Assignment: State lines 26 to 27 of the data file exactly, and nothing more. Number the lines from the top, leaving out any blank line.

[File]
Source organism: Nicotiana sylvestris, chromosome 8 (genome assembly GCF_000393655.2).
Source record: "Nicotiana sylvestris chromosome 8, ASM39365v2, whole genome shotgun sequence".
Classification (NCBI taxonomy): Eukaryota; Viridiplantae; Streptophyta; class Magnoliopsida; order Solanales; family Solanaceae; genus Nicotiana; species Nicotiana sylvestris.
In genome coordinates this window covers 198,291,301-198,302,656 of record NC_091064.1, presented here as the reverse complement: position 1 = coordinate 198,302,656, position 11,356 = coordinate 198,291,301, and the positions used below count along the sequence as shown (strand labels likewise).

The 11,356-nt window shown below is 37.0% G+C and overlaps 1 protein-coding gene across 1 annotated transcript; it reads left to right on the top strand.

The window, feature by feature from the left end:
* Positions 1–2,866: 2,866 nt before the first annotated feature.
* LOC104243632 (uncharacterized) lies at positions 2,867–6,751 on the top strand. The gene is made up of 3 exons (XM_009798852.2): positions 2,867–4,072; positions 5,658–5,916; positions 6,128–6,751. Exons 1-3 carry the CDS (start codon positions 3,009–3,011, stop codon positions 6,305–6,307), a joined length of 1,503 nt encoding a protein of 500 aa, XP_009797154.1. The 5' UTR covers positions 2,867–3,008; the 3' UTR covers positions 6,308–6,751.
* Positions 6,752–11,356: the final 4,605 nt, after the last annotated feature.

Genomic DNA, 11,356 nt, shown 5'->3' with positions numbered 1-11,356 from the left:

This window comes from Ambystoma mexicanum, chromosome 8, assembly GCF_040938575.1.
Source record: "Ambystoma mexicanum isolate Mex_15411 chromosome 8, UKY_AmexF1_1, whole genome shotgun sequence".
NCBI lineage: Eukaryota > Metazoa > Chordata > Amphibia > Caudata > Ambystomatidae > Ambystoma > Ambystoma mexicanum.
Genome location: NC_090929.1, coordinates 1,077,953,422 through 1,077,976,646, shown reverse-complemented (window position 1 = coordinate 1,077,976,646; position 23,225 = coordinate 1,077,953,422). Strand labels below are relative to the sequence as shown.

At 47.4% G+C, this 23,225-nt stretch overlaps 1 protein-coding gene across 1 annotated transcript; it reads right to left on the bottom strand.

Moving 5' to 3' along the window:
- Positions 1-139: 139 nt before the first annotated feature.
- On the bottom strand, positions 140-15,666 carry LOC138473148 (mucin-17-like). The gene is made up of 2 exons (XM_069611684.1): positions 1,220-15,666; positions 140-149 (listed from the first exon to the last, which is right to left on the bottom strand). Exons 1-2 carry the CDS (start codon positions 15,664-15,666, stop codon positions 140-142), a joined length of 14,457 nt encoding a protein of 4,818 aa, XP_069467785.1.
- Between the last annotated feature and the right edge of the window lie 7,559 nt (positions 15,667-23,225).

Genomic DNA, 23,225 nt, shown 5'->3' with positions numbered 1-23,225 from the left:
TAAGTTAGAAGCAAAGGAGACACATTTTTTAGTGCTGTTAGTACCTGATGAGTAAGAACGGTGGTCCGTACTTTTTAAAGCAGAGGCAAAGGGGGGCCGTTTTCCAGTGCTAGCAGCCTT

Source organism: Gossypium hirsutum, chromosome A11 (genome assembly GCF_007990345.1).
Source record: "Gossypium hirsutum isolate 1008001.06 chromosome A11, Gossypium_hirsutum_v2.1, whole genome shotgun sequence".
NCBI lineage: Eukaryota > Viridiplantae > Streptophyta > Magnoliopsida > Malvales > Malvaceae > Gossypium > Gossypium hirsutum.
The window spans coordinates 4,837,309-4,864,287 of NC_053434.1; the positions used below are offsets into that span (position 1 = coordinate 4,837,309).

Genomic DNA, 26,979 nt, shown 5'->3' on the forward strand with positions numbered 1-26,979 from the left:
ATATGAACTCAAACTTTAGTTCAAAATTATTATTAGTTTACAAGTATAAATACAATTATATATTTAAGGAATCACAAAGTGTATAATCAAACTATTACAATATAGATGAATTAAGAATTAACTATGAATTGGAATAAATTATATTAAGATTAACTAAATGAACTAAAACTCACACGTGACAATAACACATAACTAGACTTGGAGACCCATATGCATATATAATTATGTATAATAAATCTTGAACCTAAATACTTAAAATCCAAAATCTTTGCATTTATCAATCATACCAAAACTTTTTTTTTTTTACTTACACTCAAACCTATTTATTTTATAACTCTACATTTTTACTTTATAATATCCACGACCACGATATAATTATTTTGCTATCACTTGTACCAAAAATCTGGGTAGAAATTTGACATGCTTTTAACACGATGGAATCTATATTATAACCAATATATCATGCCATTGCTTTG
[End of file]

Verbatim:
Genomic DNA, 26,979 nt, shown 5'->3' on the forward strand with positions numbered 1-26,979 from the left:
ATATGAACTCAAACTTTAGTTCAAAATTATTATTAGTTTACAAGTATAAATACAATTATATATTTAAGGAATCACAAAGTGTATAATCAAACTATTACAATATAGATGAATTAAGAATTAACTATGAATTGGAATAAATTATATTAAGATTAACTAAATGAACTAAAACTCACACGTGACAATAACACATAACTAGACTTGGAGACCCATATGCATATATAATTATGTATAATAAATCTTGAACCTAAATACTTAAAATCCAAAATCTTTGCATTTATCAATCATACCAAAACTTTTTTTTTTTTACTTACACTCAAACCTATTTATTTTATAACTCTACATTTTTACTTTATAATATCCACGACCACGATATAATTATTTTGCTATCACTTGTACCAAAAATCTGGGTAGAAATTTGACATGCTTTTAACACGATGGAATCTATATTATAACCAATATATCATGCCATTGCTTTG